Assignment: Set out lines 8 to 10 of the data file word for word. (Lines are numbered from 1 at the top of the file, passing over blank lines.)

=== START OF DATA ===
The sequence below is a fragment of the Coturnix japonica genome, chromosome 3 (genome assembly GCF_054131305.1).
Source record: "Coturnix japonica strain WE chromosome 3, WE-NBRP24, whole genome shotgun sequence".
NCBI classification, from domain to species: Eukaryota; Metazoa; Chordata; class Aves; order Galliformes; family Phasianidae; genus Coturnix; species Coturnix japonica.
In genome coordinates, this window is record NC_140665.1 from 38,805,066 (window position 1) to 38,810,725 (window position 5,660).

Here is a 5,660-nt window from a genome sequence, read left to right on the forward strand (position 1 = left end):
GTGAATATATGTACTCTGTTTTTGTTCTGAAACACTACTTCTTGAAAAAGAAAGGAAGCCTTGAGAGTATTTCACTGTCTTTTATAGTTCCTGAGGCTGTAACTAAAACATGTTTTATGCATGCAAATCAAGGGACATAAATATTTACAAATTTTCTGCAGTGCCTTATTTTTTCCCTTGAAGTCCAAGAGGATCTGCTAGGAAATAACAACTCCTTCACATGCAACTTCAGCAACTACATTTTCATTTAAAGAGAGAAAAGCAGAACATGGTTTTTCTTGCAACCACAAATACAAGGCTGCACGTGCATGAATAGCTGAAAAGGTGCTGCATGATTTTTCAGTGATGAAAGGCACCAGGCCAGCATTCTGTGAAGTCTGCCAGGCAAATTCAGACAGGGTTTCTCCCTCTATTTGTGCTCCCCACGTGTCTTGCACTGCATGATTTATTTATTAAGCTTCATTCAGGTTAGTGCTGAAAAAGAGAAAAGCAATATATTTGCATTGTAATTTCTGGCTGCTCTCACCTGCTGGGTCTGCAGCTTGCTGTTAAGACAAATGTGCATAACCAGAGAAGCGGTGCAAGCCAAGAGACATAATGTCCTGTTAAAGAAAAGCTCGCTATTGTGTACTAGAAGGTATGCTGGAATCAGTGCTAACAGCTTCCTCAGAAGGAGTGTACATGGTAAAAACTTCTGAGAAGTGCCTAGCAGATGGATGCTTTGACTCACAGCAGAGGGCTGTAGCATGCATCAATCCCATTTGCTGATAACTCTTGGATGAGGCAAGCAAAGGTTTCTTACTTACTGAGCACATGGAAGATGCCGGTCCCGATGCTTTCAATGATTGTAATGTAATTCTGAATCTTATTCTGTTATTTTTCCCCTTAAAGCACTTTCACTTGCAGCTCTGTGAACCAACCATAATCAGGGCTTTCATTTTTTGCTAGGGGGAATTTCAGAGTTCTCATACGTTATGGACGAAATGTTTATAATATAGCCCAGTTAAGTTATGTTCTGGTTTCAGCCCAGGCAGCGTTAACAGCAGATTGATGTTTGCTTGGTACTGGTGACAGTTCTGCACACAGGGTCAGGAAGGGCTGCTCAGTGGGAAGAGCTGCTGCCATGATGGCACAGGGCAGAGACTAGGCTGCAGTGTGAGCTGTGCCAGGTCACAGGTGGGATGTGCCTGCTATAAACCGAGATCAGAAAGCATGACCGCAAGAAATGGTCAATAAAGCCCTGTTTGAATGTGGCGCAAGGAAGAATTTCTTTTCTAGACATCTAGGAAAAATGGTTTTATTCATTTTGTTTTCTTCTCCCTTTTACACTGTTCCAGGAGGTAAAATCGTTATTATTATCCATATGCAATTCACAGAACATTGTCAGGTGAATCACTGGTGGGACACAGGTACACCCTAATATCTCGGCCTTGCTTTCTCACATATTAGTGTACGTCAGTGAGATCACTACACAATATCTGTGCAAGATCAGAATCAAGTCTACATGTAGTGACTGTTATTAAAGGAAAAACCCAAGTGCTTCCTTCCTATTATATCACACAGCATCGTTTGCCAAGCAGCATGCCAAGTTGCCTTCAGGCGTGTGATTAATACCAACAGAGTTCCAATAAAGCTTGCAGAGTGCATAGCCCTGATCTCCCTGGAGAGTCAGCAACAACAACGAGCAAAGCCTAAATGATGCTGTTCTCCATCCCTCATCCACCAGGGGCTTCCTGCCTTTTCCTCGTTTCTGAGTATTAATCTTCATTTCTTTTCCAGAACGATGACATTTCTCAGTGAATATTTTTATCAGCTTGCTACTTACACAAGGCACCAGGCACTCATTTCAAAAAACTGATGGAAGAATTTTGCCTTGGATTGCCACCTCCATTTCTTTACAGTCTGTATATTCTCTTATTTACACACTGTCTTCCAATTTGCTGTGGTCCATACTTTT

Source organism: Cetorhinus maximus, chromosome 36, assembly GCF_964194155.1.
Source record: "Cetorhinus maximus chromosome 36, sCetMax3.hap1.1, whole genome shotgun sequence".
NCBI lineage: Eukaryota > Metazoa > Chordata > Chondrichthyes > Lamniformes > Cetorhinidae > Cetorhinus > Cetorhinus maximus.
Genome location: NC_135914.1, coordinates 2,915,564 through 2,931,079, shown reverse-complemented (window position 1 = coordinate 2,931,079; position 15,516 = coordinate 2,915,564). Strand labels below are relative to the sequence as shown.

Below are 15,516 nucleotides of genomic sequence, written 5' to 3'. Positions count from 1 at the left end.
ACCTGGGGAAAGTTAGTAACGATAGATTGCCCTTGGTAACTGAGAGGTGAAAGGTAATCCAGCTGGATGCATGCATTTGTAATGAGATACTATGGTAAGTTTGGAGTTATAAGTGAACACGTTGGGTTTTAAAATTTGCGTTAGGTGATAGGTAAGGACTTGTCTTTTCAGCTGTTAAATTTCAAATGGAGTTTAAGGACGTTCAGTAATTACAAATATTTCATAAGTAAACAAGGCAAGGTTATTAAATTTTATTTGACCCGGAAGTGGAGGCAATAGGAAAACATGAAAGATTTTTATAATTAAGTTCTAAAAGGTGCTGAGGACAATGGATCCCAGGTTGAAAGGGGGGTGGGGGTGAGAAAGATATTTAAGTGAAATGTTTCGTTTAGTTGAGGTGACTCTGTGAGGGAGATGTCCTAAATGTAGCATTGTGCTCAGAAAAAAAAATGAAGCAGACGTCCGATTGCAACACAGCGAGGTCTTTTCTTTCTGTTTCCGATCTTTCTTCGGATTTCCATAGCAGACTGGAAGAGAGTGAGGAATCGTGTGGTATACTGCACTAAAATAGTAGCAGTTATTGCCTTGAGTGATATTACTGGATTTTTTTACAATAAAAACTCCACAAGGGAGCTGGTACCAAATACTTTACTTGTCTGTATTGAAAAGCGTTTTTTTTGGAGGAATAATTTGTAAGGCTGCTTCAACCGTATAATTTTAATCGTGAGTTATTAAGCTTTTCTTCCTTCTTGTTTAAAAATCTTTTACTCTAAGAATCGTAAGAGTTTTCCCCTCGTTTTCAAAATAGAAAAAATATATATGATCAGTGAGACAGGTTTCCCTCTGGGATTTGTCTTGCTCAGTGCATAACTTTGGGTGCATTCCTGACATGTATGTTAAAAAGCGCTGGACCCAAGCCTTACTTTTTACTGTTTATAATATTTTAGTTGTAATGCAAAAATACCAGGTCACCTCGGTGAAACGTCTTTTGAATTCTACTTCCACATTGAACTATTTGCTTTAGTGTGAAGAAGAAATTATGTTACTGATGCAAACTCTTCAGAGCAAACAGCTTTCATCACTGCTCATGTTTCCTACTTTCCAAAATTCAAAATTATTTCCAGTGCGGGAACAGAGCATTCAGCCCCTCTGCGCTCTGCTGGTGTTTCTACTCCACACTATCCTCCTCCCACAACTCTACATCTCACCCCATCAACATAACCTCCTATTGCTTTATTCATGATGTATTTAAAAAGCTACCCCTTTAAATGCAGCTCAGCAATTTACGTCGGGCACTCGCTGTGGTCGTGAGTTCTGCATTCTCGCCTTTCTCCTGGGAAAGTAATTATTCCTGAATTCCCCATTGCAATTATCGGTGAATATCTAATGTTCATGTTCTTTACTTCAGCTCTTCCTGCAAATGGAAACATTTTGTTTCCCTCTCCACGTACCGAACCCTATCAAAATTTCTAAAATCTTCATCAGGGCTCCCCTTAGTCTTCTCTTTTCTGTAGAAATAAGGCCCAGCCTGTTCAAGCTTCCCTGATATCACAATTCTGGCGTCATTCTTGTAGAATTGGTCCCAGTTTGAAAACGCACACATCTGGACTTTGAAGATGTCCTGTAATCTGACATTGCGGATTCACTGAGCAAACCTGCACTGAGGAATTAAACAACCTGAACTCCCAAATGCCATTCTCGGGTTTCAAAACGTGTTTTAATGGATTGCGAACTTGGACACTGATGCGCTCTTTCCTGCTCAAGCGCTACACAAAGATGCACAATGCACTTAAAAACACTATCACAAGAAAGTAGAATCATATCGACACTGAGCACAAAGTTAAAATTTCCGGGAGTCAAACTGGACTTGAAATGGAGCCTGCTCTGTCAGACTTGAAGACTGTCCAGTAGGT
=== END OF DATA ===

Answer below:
Source record: "Cetorhinus maximus chromosome 36, sCetMax3.hap1.1, whole genome shotgun sequence".
NCBI lineage: Eukaryota > Metazoa > Chordata > Chondrichthyes > Lamniformes > Cetorhinidae > Cetorhinus > Cetorhinus maximus.
Genome location: NC_135914.1, coordinates 2,915,564 through 2,931,079, shown reverse-complemented (window position 1 = coordinate 2,931,079; position 15,516 = coordinate 2,915,564). Strand labels below are relative to the sequence as shown.